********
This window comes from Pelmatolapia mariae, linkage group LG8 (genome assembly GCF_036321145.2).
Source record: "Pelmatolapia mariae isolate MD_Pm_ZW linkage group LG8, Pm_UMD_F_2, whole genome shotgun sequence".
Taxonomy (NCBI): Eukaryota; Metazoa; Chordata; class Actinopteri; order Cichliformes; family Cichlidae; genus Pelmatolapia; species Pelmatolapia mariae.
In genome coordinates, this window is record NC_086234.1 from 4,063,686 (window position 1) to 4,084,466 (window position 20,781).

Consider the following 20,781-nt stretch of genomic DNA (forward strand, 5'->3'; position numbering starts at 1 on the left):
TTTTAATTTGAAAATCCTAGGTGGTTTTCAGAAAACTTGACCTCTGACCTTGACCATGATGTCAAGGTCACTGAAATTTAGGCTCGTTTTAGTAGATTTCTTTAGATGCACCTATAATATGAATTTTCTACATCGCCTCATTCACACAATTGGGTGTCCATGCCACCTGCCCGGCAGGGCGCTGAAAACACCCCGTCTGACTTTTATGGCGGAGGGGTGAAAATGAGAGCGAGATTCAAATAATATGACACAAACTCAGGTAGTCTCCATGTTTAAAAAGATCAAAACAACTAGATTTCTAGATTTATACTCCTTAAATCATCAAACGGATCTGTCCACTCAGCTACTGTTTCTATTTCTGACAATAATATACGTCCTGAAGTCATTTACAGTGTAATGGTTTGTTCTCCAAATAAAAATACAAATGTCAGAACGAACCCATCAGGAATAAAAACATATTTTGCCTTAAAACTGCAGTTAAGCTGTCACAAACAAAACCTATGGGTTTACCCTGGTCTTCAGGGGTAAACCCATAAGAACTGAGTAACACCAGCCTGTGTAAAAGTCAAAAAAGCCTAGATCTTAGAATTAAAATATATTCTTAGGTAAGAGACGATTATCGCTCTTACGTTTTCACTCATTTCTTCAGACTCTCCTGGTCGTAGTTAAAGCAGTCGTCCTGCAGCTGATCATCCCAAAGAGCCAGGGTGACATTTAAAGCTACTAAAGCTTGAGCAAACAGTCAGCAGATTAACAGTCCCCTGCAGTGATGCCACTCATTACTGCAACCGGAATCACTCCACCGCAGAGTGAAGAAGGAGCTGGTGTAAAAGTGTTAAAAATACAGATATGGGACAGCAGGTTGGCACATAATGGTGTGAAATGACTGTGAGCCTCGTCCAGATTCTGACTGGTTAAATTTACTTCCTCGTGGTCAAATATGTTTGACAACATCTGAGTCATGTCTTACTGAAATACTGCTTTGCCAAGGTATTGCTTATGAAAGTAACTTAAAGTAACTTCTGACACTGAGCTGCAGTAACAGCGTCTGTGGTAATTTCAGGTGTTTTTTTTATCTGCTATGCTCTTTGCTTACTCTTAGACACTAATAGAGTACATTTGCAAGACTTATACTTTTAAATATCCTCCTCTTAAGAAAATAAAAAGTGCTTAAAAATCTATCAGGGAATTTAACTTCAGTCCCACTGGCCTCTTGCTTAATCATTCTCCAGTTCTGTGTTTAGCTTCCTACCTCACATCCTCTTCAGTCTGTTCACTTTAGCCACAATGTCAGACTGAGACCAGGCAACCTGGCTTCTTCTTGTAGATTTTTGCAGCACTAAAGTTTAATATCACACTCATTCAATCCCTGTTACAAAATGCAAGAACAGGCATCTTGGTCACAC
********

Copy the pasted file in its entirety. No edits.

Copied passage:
This window comes from Pelmatolapia mariae, linkage group LG8 (genome assembly GCF_036321145.2).
Source record: "Pelmatolapia mariae isolate MD_Pm_ZW linkage group LG8, Pm_UMD_F_2, whole genome shotgun sequence".
Taxonomy (NCBI): Eukaryota; Metazoa; Chordata; class Actinopteri; order Cichliformes; family Cichlidae; genus Pelmatolapia; species Pelmatolapia mariae.
In genome coordinates, this window is record NC_086234.1 from 4,063,686 (window position 1) to 4,084,466 (window position 20,781).

Consider the following 20,781-nt stretch of genomic DNA (forward strand, 5'->3'; position numbering starts at 1 on the left):
TTTTAATTTGAAAATCCTAGGTGGTTTTCAGAAAACTTGACCTCTGACCTTGACCATGATGTCAAGGTCACTGAAATTTAGGCTCGTTTTAGTAGATTTCTTTAGATGCACCTATAATATGAATTTTCTACATCGCCTCATTCACACAATTGGGTGTCCATGCCACCTGCCCGGCAGGGCGCTGAAAACACCCCGTCTGACTTTTATGGCGGAGGGGTGAAAATGAGAGCGAGATTCAAATAATATGACACAAACTCAGGTAGTCTCCATGTTTAAAAAGATCAAAACAACTAGATTTCTAGATTTATACTCCTTAAATCATCAAACGGATCTGTCCACTCAGCTACTGTTTCTATTTCTGACAATAATATACGTCCTGAAGTCATTTACAGTGTAATGGTTTGTTCTCCAAATAAAAATACAAATGTCAGAACGAACCCATCAGGAATAAAAACATATTTTGCCTTAAAACTGCAGTTAAGCTGTCACAAACAAAACCTATGGGTTTACCCTGGTCTTCAGGGGTAAACCCATAAGAACTGAGTAACACCAGCCTGTGTAAAAGTCAAAAAAGCCTAGATCTTAGAATTAAAATATATTCTTAGGTAAGAGACGATTATCGCTCTTACGTTTTCACTCATTTCTTCAGACTCTCCTGGTCGTAGTTAAAGCAGTCGTCCTGCAGCTGATCATCCCAAAGAGCCAGGGTGACATTTAAAGCTACTAAAGCTTGAGCAAACAGTCAGCAGATTAACAGTCCCCTGCAGTGATGCCACTCATTACTGCAACCGGAATCACTCCACCGCAGAGTGAAGAAGGAGCTGGTGTAAAAGTGTTAAAAATACAGATATGGGACAGCAGGTTGGCACATAATGGTGTGAAATGACTGTGAGCCTCGTCCAGATTCTGACTGGTTAAATTTACTTCCTCGTGGTCAAATATGTTTGACAACATCTGAGTCATGTCTTACTGAAATACTGCTTTGCCAAGGTATTGCTTATGAAAGTAACTTAAAGTAACTTCTGACACTGAGCTGCAGTAACAGCGTCTGTGGTAATTTCAGGTGTTTTTTTTATCTGCTATGCTCTTTGCTTACTCTTAGACACTAATAGAGTACATTTGCAAGACTTATACTTTTAAATATCCTCCTCTTAAGAAAATAAAAAGTGCTTAAAAATCTATCAGGGAATTTAACTTCAGTCCCACTGGCCTCTTGCTTAATCATTCTCCAGTTCTGTGTTTAGCTTCCTACCTCACATCCTCTTCAGTCTGTTCACTTTAGCCACAATGTCAGACTGAGACCAGGCAACCTGGCTTCTTCTTGTAGATTTTTGCAGCACTAAAGTTTAATATCACACTCATTCAATCCCTGTTACAAAATGCAAGAACAGGCATCTTGGTCACAC